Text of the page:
Cable-news shows the last two weeks (especially on Fox) have been dominated by the Catholic bishops’ objection to including contraception in the minimum healthcare plan employers must provide under the Affordable Care Act, and the compromise the Obama administration offered.
In brief: Churches could already claim an exemption to the rule, so the issue centered on other church-run institutions like hospitals or universities. By making a Catholic institution provide contraception to its employees, despite the fact that Catholic doctrine objects to contraception, “the Obama administration has cast aside the First Amendment to the Constitution of the United States, denying to Catholics our Nation’s first and most fundamental freedom, that of religious liberty” — according to one version of the letter which the bishops had read in every Catholic church.
The administration compromised: Church-run institutions also would not have to offer contraception in their healthcare plans, but if they didn’t, the insurance companies providing the plans must offer individual employees a separate, no-fee, no-co-payment contraception policy. (This works financially, because contraception doesn’t cost the insurance company money, it saves money by preventing pregnancies. So the employer is not subsidizing contraception, even indirectly.) But the bishops announced that they would not be satisfied until contraception was withdrawn from the minimum healthcare plan for everyone.
Most of the problems with the bishops’ claims have been dealt with in detail elsewhere:
- Similar mandates on the state level have not been a major issue.
- Numerous Catholic institutions (like DePaul University and Boston College) already include contraception in their health plans.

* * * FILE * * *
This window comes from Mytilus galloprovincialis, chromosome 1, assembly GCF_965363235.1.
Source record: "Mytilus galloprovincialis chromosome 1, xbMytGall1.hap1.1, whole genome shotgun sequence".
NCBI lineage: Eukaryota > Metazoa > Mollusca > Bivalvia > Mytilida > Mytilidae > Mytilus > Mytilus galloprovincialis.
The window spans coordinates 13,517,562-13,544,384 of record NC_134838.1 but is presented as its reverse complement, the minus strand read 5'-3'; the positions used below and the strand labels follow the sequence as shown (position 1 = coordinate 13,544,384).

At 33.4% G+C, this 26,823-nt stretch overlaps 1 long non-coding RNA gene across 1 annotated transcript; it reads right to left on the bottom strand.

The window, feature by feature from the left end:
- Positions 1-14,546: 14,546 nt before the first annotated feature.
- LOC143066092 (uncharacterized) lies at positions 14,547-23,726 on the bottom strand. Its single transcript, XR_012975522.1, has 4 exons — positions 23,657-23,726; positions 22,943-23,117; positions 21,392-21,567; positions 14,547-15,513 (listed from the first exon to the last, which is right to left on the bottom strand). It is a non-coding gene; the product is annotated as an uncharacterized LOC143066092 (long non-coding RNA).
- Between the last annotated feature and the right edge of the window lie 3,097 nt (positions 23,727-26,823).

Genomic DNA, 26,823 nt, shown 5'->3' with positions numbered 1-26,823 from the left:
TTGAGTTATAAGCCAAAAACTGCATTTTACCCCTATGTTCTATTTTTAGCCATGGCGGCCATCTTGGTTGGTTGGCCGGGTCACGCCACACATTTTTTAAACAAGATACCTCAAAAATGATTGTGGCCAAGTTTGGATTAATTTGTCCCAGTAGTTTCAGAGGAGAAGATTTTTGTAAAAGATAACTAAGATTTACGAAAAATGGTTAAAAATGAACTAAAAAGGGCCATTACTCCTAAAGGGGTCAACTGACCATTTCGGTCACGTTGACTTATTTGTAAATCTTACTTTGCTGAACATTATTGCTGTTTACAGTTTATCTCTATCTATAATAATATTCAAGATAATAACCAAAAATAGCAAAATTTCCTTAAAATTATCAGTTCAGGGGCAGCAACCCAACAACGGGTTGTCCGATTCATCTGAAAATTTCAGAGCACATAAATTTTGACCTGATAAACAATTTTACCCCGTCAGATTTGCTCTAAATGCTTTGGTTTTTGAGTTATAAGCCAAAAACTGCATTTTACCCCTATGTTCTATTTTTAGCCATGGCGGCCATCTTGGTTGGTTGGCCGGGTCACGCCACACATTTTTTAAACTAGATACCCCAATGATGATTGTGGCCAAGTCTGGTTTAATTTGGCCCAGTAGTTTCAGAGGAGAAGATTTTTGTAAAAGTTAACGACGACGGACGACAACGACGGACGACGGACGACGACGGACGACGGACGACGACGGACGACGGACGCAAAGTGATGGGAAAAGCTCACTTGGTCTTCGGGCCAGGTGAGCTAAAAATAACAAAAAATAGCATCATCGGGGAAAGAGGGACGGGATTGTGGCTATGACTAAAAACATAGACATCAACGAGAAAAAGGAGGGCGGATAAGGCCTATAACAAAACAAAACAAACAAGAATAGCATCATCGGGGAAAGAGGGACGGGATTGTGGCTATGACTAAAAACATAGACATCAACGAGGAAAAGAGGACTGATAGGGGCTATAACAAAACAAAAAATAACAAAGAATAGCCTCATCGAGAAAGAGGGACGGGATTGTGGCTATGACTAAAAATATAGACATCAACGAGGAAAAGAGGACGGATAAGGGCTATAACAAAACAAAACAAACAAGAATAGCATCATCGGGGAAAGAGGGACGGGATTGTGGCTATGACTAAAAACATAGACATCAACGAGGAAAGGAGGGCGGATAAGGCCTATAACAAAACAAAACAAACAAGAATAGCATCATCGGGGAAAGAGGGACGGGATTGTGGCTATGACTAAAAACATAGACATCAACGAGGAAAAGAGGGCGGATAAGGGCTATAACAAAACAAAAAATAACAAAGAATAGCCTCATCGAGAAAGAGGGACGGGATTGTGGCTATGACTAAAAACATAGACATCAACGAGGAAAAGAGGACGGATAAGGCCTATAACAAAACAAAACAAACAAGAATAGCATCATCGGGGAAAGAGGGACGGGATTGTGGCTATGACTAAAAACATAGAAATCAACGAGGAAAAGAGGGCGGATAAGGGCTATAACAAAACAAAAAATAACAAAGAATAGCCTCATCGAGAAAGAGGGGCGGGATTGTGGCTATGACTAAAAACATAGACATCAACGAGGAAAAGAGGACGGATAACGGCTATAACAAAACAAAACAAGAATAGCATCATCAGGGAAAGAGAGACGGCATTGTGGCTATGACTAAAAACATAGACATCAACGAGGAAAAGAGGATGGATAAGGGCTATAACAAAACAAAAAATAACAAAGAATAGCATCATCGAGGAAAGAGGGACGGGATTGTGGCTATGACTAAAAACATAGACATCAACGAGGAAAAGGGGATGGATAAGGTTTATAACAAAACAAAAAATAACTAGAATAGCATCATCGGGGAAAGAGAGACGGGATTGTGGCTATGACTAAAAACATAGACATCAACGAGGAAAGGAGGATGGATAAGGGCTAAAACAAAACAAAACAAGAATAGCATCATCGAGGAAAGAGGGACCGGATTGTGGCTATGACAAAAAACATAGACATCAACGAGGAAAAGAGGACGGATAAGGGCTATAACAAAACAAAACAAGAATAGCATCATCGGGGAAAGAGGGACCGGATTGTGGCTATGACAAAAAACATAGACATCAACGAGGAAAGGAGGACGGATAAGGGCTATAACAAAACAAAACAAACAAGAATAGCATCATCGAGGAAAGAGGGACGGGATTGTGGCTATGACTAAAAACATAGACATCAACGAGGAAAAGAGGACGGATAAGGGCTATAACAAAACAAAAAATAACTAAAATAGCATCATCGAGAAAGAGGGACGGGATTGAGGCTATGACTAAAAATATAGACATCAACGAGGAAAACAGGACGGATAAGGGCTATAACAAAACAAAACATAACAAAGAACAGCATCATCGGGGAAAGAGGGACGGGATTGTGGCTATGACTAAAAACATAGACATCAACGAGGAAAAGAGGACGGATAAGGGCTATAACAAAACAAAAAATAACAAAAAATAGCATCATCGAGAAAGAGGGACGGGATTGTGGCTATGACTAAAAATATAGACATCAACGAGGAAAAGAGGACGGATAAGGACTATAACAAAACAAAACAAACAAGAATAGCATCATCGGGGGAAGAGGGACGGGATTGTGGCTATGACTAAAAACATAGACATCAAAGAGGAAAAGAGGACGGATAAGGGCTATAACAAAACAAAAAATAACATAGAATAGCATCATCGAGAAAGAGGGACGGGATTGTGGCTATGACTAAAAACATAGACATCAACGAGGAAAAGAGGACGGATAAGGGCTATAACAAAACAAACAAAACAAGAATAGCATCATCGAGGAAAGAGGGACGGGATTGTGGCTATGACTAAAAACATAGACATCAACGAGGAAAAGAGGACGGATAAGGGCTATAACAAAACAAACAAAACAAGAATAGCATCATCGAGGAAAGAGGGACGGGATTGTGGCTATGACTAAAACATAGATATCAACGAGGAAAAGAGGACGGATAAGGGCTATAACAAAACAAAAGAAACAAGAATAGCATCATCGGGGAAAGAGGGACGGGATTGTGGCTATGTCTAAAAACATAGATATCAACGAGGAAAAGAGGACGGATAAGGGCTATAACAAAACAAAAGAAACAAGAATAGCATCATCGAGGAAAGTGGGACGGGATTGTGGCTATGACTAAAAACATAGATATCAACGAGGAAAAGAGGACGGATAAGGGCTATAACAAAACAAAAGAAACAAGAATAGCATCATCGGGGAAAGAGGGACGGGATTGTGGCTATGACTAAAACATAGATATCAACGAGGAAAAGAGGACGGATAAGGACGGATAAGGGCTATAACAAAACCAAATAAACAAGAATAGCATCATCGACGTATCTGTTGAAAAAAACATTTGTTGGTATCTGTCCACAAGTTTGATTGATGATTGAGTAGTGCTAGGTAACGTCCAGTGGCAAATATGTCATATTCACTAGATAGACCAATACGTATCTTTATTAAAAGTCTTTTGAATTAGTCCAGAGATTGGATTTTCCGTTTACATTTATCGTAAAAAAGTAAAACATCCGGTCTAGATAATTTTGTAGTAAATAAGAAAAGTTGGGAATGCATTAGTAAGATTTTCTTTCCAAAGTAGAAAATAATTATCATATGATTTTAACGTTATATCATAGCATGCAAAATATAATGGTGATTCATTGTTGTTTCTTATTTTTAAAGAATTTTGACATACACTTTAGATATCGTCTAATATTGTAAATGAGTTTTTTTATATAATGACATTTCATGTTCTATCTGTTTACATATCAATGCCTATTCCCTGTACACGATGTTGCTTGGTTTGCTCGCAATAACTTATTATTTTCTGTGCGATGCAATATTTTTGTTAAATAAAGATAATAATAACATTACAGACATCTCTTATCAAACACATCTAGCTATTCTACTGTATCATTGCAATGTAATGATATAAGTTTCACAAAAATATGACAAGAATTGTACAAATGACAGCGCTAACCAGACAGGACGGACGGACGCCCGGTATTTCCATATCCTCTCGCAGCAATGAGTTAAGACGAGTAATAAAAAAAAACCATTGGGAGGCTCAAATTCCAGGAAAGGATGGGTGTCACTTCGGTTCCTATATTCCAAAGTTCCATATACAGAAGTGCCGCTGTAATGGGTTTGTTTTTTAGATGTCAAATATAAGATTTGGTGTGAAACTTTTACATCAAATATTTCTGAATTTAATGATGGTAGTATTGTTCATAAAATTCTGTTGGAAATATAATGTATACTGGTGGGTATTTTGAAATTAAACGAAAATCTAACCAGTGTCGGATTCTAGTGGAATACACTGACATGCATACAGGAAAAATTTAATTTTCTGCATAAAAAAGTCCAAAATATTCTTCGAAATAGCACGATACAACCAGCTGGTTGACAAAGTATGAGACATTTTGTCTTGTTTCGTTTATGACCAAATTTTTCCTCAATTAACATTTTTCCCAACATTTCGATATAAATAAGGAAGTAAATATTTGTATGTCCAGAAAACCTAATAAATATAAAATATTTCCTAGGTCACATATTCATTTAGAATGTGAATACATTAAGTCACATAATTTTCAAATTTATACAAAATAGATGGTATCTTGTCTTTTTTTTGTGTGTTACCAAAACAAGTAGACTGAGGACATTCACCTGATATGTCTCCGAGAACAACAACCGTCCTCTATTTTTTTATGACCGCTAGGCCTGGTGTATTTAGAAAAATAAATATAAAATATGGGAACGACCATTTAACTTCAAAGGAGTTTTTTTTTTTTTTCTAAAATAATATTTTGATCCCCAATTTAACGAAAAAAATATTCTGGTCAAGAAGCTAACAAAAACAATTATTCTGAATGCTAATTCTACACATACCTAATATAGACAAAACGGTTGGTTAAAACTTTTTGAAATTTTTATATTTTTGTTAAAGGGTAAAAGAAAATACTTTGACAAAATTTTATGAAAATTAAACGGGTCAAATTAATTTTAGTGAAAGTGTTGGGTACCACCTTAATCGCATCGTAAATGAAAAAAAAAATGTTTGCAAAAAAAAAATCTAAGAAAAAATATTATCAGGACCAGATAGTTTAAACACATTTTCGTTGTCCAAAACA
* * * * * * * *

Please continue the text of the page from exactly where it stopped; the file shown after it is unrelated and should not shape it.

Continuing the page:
- Polls indicate that the bishops’ opinion on this issue does not represent American Catholics. (Why would it? Catholics never elected these guys to represent them.)
- The bishops are elevating employers’ rights above workers’ rights.
- The bishops are being partisan, picking a fight with Obama on a relatively minor issue while ignoring the much more serious ways Catholic doctrine conflicts with plutocratic Republican policies.
- The Catholic Church is asking for special rights no other religion has. (Nicholas Kristoff writes: “What if organizations affiliated with Jehovah’s Witnesses insisted on health insurance that did not cover blood transfusions? What if ultraconservative Muslim or Jewish organizations objected to health care except at sex-segregated clinics?”)
- If we did start recognizing this kind of “religious liberty” we’d create a hole in our system, as pictured in this NYT cartoon:
But one point is not getting nearly the attention it deserves: The bishops are not defending the religious liberty of individual Catholics (who remain free not to use contraceptives). They are claiming “religious liberty” as an institutional right of the Catholic Church.
It’s corporate personhood all over again.
The Founders must be spinning in their graves. The whole point of separating church from state is that we should not have to run our laws past a council of unelected bishops.
The United States has a long history of making room for individual conscience, most notably in allowing conscientious exemption to a military draft. But recognizing the institutional conscience of a church would be something new and strange.
In the American legal tradition, a church’s rights are derived from the right of its members to believe as they will, to worship as they will, and to freely assemble. Any “institutional right” that can’t be so derived is alien to us.
I found this spelled out quite clearly in the 1949 book Cornerstones of Religious Freedom in America by Joseph Blau (which also provided this week’s Sift quote):
Much as business corporations in the United States have battened on their fictitious legal status as corporate persons entitled to individual rights under the “due process” clause, churches — religious corporations — are able to grow overweening and oppressive if their claim to legal status as corporate persons under the First Amendment is granted. “Due process” for corporate persons has produced the legal anomaly of violation of the rights of the very individuals whom the due process clause was intended to protect. Religious freedom for religious corporations, if it is allowed, will end in the trampling of the religious freedom of the individual under the marching feet of a remorseless and self-aggrandizing hierarchy.